5. Reliable: It can measure the qubits accurately.

These five criteria are often known as the Di Vincenzo criteria for quantum computation.

Building devices that meet these five criteria is one of the most demanding engineering challenges ever faced by humankind. Microsoft is partnering with some of the best-in-class quantum-computer manufacturers around the world to give you access to the latest quantum computing solutions through Azure Quantum. For more information, see the full list of Azure Quantum providers.

What can quantum computing and Azure Quantum be used for?

A quantum computer isn't a supercomputer that can do everything faster. In fact, one of the goals of quantum computing research is to study which problems can be solved by a quantum computer faster than a classical computer and how large the speedup can be.

Quantum computers do exceptionally well with problems that require calculating a large number of possible combinations. These types of problems can be found in many areas, such as quantum simulation, cryptography, quantum machine learning, and search problems.

For the latest information about Microsoft's quantum computing research, see the Microsoft Research Quantum Computing page.

Resource estimation

The quantum computers available today are enabling interesting experimentation and research but they are unable to accelerate computations necessary to solve real-world problems. While the industry awaits hardware advances, quantum software innovators are eager to make progress and prepare for a quantum future. Creating algorithms today that will eventually run on tomorrow's fault-tolerant scaled quantum computers is a daunting task. These innovators are faced with questions such as what hardware resources are required? How many physical and logical qubits are needed and what type? How long is the run time?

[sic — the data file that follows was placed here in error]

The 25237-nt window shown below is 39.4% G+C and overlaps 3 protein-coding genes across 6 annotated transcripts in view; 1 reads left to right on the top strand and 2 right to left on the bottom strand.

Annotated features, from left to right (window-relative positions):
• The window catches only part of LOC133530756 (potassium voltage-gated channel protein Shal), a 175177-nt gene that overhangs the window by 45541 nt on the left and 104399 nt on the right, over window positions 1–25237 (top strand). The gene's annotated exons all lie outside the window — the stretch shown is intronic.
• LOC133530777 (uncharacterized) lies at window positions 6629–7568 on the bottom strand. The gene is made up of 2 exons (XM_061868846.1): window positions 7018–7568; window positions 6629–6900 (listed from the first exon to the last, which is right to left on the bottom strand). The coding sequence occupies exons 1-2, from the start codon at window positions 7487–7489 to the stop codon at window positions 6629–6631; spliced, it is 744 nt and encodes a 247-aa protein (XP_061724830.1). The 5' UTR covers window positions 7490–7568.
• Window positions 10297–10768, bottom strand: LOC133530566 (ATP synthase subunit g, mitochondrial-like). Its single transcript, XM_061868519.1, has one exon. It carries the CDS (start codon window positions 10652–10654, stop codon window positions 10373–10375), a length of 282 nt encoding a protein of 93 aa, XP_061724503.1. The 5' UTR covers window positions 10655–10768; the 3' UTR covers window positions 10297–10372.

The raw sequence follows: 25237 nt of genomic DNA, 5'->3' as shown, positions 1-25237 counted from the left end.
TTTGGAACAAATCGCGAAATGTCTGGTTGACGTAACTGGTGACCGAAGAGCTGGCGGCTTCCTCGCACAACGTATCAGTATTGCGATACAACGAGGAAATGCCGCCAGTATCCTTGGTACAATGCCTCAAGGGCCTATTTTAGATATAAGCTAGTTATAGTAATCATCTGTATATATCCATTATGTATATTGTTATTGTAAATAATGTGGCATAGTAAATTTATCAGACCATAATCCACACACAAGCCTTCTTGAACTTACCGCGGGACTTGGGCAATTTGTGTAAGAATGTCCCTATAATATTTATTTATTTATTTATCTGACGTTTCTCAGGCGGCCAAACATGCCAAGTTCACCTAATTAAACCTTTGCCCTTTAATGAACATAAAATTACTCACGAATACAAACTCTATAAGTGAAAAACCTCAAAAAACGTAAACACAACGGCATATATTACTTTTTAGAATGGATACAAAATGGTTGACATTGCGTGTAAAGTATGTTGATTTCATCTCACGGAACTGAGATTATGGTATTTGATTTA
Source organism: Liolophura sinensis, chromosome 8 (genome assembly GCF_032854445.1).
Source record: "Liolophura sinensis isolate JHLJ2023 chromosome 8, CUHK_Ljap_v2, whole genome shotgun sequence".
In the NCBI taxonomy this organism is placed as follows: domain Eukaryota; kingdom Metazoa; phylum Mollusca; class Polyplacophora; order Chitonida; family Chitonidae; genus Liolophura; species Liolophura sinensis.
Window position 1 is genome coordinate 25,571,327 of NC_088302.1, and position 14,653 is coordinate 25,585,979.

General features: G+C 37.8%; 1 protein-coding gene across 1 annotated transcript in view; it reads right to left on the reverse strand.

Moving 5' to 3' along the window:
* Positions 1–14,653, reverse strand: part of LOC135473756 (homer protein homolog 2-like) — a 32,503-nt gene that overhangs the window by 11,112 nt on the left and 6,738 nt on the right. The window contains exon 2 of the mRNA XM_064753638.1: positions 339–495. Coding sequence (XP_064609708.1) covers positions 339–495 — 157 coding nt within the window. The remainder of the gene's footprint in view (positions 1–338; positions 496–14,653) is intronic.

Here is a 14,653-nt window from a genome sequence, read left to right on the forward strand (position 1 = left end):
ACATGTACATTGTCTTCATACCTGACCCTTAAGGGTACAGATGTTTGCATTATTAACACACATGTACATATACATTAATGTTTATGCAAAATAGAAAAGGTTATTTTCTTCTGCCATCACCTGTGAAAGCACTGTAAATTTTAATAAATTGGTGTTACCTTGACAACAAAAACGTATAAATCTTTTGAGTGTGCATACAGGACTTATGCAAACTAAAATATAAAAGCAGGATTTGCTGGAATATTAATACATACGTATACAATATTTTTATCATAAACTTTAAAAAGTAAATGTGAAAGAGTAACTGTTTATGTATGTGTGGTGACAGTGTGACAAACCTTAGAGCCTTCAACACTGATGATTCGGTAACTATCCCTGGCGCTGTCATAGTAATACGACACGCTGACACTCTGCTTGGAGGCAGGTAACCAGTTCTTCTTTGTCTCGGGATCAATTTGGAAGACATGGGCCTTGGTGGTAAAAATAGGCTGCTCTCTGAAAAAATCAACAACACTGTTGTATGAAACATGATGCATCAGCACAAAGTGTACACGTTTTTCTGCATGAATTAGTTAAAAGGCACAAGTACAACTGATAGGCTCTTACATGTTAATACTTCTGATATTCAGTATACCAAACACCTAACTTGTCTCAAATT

You can use the Azure Quantum Resource Estimator to help answer these questions. As a result, you'll be able to refine your algorithms and build solutions that take advantage of scaled quantum computers when they become available.

To get started, see Run your first resource estimate.

Quantum simulation

Quantum mechanics is the underlying "operating system" of our universe. It describes how the fundamental building blocks of nature behave. Nature's behaviors, such as chemical reactions, biological reactions, and material formations, often involve many-body quantum interactions. For simulating intrinsically quantum mechanical systems, such as molecules, quantum computing is promising, because qubits (quantum bits) can be used to represent the natural states in question. Examples of quantum systems that we can model include photosynthesis, superconductivity, and complex molecular formations.

Azure Quantum Elements is purpose-built to accelerate scientific discovery. Reinvent your research and development productivity with simulation workflows optimized for scaling on Azure High-Performance Computing (HPC) clusters, AI-accelerated computing, augmented reasoning using AI, integration with quantum tools to start experimenting with existing quantum hardware, and access in the future to Microsoft’s quantum supercomputer. For more information, see Unlocking the power of Azure for Molecular Dynamics.

Quantum speedups